Jesse James. Billy the Kid. Calamity Jane – the Old West has a rich and iconic history that immediately conjures up the names of the cowboys and outlaws who roamed the plains of the American Frontier in the late nineteenth century. Join us as we look down the barrel of the gun at six of Hollywood’s best movies about the gunslingers of the Ol’ Wild West!
The word ‘Epic’ has recently been devalued and just used to mean something that is striking or enjoyable, but the correct meaning of the word indicated narratives in the ‘Epic’ mould – those which surpass the ordinary in scale and reach heroic proportions – this applies to films too. I’m taking a look at some of the truly Epic movies from the early 1980s that showed extraordinary ambition in their story and spectacle.
“Forged by a god. Foretold by a wizard. Found by a king.”
On 24 June, Indicator presents a selection of iconic independent productions from the 1970s and 80s – Black Joy (1977); Scum (1979); The Missionary (1982); and The Lonely Passion of Judith Hearne (1987) – which bring together some of British film and television’s most celebrated talents, both on and off screen, including award-winning cinematographers Phil Méheux and Peter Hannan – both of whom worked closely with Indicator to ensure that the films all look as they originally intended.
“Life is for living…”
“Greetings from Tromaville!” Lloyd Kaufman, president of Troma Entertainment and creator of The Toxic Avenger, is heading to the United Kingdom on Wednesday, 13th March for a screening of his 1996 Shakespeare-based opus, Tromeo & Juliet at the Deptford Cinema in London. There will also be a special Q&A with Kaufman!
Tromeo & Juliet has been praised by The New York Times as “goofily exhilarating” and “a deliriously grossed-out parody of Shakespeare”.
“Body piercing, kinky sex, dismemberment. The things that made Shakespeare great.”
On 22 April, Indicator presents a selection of classic films, directed by and starring some of Hollywood cinema’s most celebrated talents, all available on Blu-ray for the first time: Dragonwyck (1946); The Snake Pit (1948); The Reckless Moment (1949); and Lilith (1964).
“I remembered once reading in a book, that long ago they used to put insane people into pits full of snakes. I think they figured that something which might drive a normal person insane, might shock an insane person back into sanity.”
Indicator presents a genre-spanning quartet of London-set films, all starring, written and directed by some of Britain’s most celebrated and iconic talents, and released on Blu-ray for the first time. First, two uncompromising thrillers from the more conservative half of the 1960s: The Third Secret (1964); and Psyche 59 (1964). Next, two films which explore sexual freedom as the ‘Swinging’ decade comes to a close: Take a Girl Like You (1970); and A Severed Head (1971).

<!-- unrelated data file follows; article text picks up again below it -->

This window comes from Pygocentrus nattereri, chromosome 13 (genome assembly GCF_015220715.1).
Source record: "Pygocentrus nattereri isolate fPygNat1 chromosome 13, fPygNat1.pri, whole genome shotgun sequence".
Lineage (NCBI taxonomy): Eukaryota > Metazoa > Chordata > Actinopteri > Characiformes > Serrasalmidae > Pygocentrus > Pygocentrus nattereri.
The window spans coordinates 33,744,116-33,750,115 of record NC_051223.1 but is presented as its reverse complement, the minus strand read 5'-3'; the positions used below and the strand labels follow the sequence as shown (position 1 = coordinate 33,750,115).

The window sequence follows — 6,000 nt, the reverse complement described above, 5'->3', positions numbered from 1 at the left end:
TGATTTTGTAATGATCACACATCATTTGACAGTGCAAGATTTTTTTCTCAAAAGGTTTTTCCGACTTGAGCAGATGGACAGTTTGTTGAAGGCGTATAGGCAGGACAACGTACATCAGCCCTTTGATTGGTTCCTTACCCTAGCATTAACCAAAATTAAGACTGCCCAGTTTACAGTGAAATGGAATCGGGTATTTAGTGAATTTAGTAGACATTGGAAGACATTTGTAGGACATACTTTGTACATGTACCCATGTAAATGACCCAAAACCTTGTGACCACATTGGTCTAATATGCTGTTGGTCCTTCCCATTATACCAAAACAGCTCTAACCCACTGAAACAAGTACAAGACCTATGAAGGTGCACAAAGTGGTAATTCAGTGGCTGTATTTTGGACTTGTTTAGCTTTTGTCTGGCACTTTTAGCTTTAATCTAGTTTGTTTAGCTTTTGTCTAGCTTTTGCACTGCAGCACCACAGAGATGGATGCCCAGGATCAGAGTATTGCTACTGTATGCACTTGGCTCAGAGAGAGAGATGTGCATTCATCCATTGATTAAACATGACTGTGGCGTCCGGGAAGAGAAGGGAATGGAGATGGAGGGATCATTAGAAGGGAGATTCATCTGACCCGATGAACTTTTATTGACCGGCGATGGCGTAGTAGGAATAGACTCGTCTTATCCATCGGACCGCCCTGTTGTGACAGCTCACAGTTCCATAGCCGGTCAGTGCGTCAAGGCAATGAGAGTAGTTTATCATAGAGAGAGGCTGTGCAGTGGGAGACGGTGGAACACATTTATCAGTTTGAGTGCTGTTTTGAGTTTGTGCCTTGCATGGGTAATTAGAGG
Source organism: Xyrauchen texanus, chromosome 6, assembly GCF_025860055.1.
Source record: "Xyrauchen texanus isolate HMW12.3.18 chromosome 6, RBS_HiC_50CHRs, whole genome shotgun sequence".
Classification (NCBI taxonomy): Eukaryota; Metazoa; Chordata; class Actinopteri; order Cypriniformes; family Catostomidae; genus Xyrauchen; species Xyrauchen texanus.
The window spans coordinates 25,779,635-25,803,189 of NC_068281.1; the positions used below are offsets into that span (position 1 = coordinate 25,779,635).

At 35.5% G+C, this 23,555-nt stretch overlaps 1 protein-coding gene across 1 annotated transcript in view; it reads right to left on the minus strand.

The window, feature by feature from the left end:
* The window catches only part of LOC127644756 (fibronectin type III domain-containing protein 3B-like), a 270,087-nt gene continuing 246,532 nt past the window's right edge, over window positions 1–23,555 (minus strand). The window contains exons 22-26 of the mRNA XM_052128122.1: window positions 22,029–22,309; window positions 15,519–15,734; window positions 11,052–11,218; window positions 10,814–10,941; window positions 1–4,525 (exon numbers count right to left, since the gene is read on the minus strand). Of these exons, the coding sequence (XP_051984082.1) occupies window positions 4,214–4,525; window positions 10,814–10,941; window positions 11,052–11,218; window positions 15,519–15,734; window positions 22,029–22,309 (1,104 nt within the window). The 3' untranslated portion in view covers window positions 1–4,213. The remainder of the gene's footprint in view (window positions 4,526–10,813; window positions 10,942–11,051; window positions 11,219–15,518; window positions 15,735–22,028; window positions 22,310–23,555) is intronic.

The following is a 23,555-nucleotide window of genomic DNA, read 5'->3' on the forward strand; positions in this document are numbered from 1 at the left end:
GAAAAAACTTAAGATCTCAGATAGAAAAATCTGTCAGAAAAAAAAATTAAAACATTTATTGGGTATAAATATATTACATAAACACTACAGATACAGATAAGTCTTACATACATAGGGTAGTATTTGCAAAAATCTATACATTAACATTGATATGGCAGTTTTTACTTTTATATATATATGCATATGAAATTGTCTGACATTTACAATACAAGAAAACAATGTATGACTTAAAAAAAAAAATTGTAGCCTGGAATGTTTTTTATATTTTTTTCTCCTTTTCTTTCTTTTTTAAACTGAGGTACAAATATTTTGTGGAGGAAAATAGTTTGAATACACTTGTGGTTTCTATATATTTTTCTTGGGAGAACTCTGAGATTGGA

“The screen prowls the lonely place where lust hides!”
Indicator ushers in 2019 with an eclectic quartet of distinctive American films directed by and starring some of the most iconic and celebrated talents of their day: Gardens of Stone (1987); R.P.M. (1970); and Breakout (1975).
However, 2018 is not over yet. Indicator are delighted to announce that Powerhouse Films will present its first ever theatrical release on 14 December – Dennis Hopper’s visionary The Last Movie (1971).
“There is a time to die and a time not to.”
Slasher Pack X: Tarantino includes four Japanese inspired horror tees from Reservoir Dogs, True Romance, Pulp Fiction and Jackie Brown; available for pre-order now!
“Every dog has his day…”
This November Indicator presents a quartet of classic British films from the 1960s. First up are two films from the heyday of the Swinging Sixties: Silvio Narizzano’s Georgy Girl (1966); and Bryan Forbes’ The Wrong Box (1966).
In addition, Indicator present two films from the end of the decade: Albert Finney’s directorial debut, Charlie Bubbles (1968); and Michael Powell’s stunning, yet much-maligned Age of Consent (1969).
“The wildest thing to hit the world since the mini-skirt!”
In 1818 Mary Shelley produced one of the most influential texts in literature: Frankenstein; or, The Modern Prometheus. Her novel attracted a huge degree of critical attention and gained increasing cultural importance, so much so that the circumstances of its composition has achieved a kind of mythic status. One might expect that the film would indicate how Mary was shaped by the many losses, difficulties, and disappointments of her life, but instead filmmaker Haifaa Al-Mansour tends to revel in the love story, the costumes and the poetic flights.
“Her greatest love inspired her darkest creation.”
With the release of Avengers: Infinity War and a packed year of comic book films to come, mainly adapted from Marvel, it’s important to note it’s not just the big two [including DC Comics] that release comic book film adaptions.
“You know the difference between you and me? I make this look good.”
On 18 June, Indicator presents a collection of films by the legendary Samuel Fuller, as well as two uncompromising works directed by and starring some of American cinema’s most iconic names.
Samuel Fuller at Columbia, 1937-1961 brings together the maverick director’s hard-hitting crime dramas, along with a series of films made for Columbia Pictures which were based on stories by Fuller.